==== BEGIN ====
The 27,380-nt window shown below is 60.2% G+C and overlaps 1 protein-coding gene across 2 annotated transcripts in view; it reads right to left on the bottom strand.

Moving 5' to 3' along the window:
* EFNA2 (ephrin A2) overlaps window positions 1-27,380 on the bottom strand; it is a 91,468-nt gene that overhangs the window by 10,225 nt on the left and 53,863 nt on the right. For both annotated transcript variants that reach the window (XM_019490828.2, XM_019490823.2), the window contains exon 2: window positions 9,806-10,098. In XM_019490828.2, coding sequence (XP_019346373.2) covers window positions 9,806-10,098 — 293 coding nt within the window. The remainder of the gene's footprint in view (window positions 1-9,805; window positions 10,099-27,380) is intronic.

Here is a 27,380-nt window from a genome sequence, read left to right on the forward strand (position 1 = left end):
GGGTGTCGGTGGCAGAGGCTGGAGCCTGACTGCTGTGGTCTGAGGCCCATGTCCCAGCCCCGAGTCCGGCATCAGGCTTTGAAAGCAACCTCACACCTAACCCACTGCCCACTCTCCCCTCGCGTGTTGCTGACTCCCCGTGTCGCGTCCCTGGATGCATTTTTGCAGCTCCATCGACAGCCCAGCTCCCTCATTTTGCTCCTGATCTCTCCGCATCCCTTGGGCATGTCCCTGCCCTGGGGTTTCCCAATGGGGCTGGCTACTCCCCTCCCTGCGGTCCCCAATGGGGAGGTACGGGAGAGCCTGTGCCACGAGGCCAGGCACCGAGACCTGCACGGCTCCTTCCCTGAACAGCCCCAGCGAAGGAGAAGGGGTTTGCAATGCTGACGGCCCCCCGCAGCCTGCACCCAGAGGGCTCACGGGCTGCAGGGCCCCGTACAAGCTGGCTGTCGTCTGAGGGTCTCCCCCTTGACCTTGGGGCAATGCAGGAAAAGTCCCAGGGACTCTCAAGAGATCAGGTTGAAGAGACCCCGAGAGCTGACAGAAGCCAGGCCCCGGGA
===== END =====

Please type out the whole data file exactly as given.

The 27,380-nt window shown below is 60.2% G+C and overlaps 1 protein-coding gene across 2 annotated transcripts in view; it reads right to left on the bottom strand.

Moving 5' to 3' along the window:
* EFNA2 (ephrin A2) overlaps window positions 1-27,380 on the bottom strand; it is a 91,468-nt gene that overhangs the window by 10,225 nt on the left and 53,863 nt on the right. For both annotated transcript variants that reach the window (XM_019490828.2, XM_019490823.2), the window contains exon 2: window positions 9,806-10,098. In XM_019490828.2, coding sequence (XP_019346373.2) covers window positions 9,806-10,098 — 293 coding nt within the window. The remainder of the gene's footprint in view (window positions 1-9,805; window positions 10,099-27,380) is intronic.

Here is a 27,380-nt window from a genome sequence, read left to right on the forward strand (position 1 = left end):
GGGTGTCGGTGGCAGAGGCTGGAGCCTGACTGCTGTGGTCTGAGGCCCATGTCCCAGCCCCGAGTCCGGCATCAGGCTTTGAAAGCAACCTCACACCTAACCCACTGCCCACTCTCCCCTCGCGTGTTGCTGACTCCCCGTGTCGCGTCCCTGGATGCATTTTTGCAGCTCCATCGACAGCCCAGCTCCCTCATTTTGCTCCTGATCTCTCCGCATCCCTTGGGCATGTCCCTGCCCTGGGGTTTCCCAATGGGGCTGGCTACTCCCCTCCCTGCGGTCCCCAATGGGGAGGTACGGGAGAGCCTGTGCCACGAGGCCAGGCACCGAGACCTGCACGGCTCCTTCCCTGAACAGCCCCAGCGAAGGAGAAGGGGTTTGCAATGCTGACGGCCCCCCGCAGCCTGCACCCAGAGGGCTCACGGGCTGCAGGGCCCCGTACAAGCTGGCTGTCGTCTGAGGGTCTCCCCCTTGACCTTGGGGCAATGCAGGAAAAGTCCCAGGGACTCTCAAGAGATCAGGTTGAAGAGACCCCGAGAGCTGACAGAAGCCAGGCCCCGGGA